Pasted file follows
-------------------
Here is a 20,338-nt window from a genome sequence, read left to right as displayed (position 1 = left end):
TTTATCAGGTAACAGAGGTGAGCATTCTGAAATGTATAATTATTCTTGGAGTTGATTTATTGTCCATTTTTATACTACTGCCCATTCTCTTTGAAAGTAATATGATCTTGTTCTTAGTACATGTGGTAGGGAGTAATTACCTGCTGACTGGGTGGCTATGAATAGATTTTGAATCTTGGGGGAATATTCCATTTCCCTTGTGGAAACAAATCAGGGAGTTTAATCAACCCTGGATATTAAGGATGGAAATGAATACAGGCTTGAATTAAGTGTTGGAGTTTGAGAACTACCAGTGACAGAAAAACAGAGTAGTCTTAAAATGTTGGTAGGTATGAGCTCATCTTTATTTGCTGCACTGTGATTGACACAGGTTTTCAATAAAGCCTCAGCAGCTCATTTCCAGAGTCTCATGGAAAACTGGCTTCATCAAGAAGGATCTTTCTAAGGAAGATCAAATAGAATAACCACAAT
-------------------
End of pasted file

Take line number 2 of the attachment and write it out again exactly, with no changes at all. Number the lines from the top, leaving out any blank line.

TTTATCAGGTAACAGAGGTGAGCATTCTGAAATGTATAATTATTCTTGGAGTTGATTTATTGTCCATTTTTATACTACTGCCCATTCTCTTTGAAAGTAATATGATCTTGTTCTTAGTACATGTGGTAGGGAGTAATTACCTGCTGACTGGGTGGCTATGAATAGATTTTGAATCTTGGGGGAATATTCCATTTCCCTTGTGGAAACAAATCAGGGAGTTTAATCAACCCTGGATATTAAGGATGGAAATGAATACAGGCTTGAATTAAGTGTTGGAGTTTGAGAACTACCAGTGACAGAAAAACAGAGTAGTCTTAAAATGTTGGTAGGTATGAGCTCATCTTTATTTGCTGCACTGTGATTGACACAGGTTTTCAATAAAGCCTCAGCAGCTCATTTCCAGAGTCTCATGGAAAACTGGCTTCATCAAGAAGGATCTTTCTAAGGAAGATCAAATAGAATAACCACAAT